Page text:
The defender may be close by, but it doesn’t matter because he has already created a throwing window for his quarterback. At first glance you may see a corner in his hip pocket, but at Mike Williams’ size it doesn’t matter.

Even the most talented corners will have to try and go through him to break up a pass, resulting in a pass interference. Essentially, he is a power forward who has boxed out his opponent giving him an easy rebound. We have seen players be very successful doing this in the NFL, and it should be no different for Mike Williams.

Creating Throwing Windows and Body Control

Mike Williams does an excellent job of being open even when he is covered. On the surface that sentence sounds like it makes no sense, but let me explain. He will run a go route up the field with the corner in front of him. He will have around 8 yards between him and the sideline, which is his open space.

He has created an area of the field for the quarterback to throw the ball to. As a result, the quarterback has a bigger throwing window, allowing him to throw the ball outside and give Williams a chance to use his size and body control to win on the route.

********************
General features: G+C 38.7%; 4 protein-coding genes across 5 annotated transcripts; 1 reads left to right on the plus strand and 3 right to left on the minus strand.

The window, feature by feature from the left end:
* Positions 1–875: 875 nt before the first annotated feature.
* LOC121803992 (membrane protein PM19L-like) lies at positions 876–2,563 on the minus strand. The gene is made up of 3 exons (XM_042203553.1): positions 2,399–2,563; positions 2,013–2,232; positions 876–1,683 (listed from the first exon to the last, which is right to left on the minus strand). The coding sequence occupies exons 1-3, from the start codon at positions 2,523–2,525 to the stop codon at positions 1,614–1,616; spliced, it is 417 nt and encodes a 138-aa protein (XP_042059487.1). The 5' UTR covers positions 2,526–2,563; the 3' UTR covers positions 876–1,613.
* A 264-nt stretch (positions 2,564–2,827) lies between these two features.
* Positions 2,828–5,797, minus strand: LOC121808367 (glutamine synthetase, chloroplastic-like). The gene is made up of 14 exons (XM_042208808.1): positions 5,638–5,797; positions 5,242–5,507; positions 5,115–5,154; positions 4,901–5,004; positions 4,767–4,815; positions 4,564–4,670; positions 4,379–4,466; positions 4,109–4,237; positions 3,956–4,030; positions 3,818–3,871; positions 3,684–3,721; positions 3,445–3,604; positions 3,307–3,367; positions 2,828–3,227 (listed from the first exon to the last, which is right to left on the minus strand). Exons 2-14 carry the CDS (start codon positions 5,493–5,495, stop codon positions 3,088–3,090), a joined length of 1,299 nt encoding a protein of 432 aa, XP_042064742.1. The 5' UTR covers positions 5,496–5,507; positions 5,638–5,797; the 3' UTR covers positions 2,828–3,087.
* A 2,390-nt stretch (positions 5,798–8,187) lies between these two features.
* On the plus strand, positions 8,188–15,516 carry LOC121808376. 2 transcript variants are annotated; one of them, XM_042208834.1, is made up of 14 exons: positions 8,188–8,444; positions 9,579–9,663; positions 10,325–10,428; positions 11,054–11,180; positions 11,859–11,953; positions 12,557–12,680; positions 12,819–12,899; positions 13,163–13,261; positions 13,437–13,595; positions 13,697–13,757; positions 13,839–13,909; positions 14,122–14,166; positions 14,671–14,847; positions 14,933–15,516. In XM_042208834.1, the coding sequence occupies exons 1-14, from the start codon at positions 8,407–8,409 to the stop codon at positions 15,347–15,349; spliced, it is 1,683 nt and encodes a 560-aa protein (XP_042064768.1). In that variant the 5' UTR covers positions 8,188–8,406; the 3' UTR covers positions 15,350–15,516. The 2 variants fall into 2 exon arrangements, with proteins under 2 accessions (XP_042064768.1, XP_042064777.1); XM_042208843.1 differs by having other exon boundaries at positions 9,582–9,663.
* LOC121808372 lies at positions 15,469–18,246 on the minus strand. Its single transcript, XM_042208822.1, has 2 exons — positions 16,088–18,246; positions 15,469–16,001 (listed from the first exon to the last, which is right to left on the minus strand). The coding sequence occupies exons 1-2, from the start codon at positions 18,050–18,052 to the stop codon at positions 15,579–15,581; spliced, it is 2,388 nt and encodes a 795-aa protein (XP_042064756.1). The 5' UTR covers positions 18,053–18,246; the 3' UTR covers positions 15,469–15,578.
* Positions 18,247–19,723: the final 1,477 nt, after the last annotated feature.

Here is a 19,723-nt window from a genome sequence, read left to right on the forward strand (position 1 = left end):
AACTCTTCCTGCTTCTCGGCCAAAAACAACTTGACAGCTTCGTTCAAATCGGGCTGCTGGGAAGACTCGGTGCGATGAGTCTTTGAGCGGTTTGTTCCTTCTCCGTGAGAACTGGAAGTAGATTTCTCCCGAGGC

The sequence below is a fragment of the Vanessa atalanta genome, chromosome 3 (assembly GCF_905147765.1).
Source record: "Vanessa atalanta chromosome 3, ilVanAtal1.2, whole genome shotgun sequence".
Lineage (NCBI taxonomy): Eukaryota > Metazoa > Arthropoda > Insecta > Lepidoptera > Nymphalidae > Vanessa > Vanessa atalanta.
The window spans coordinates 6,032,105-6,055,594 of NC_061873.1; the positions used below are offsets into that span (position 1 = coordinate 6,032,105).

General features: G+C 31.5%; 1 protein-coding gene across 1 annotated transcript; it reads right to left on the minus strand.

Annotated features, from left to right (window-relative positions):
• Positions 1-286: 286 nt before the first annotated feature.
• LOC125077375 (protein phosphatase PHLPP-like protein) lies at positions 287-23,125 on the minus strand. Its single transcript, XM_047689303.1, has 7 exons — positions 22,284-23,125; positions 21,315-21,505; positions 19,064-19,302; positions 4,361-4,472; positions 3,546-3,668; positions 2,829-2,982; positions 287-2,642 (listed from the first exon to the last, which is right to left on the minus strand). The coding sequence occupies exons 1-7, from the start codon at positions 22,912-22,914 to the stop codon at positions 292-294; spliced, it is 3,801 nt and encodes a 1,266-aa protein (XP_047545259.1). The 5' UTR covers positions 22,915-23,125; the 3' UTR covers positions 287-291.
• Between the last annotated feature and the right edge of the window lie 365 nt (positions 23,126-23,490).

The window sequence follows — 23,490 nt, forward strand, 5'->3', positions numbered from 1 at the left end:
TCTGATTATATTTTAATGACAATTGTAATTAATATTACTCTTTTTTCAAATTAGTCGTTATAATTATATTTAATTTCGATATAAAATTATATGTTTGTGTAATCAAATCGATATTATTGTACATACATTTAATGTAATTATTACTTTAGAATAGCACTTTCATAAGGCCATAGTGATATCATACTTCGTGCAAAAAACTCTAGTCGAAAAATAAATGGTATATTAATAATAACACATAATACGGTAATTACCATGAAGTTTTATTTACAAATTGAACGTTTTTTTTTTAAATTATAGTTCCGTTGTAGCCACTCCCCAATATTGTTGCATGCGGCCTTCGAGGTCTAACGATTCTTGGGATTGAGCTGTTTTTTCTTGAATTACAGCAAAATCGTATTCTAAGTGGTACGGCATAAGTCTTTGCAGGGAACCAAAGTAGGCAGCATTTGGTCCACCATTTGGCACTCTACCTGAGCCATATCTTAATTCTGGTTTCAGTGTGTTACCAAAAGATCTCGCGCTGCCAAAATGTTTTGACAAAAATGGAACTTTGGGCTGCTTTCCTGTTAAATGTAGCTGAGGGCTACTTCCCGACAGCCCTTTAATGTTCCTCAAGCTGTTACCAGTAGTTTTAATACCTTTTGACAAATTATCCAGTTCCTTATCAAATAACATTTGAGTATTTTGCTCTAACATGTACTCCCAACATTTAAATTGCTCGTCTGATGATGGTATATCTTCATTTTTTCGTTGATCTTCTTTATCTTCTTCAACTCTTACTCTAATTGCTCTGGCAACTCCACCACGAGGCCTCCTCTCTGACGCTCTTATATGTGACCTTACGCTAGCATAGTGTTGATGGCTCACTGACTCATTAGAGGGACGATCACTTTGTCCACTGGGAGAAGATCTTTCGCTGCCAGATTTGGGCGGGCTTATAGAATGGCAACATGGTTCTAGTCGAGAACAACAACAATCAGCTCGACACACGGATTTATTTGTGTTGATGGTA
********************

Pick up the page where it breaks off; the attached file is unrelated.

Despite the play appearing to be a 50/50 ball, Williams has the advantage and it’s a relatively safe throw. The below play is a perfect example.

Mike Williams is a big bodied receiver who knows how to use his size well. He is excellent in back shoulder situations, being able to stop and turn backwards very quickly. He can put his foot in the ground and turn his body in the air. Once he develops chemistry with his quarterback he will be a nightmare to try and guard at the next level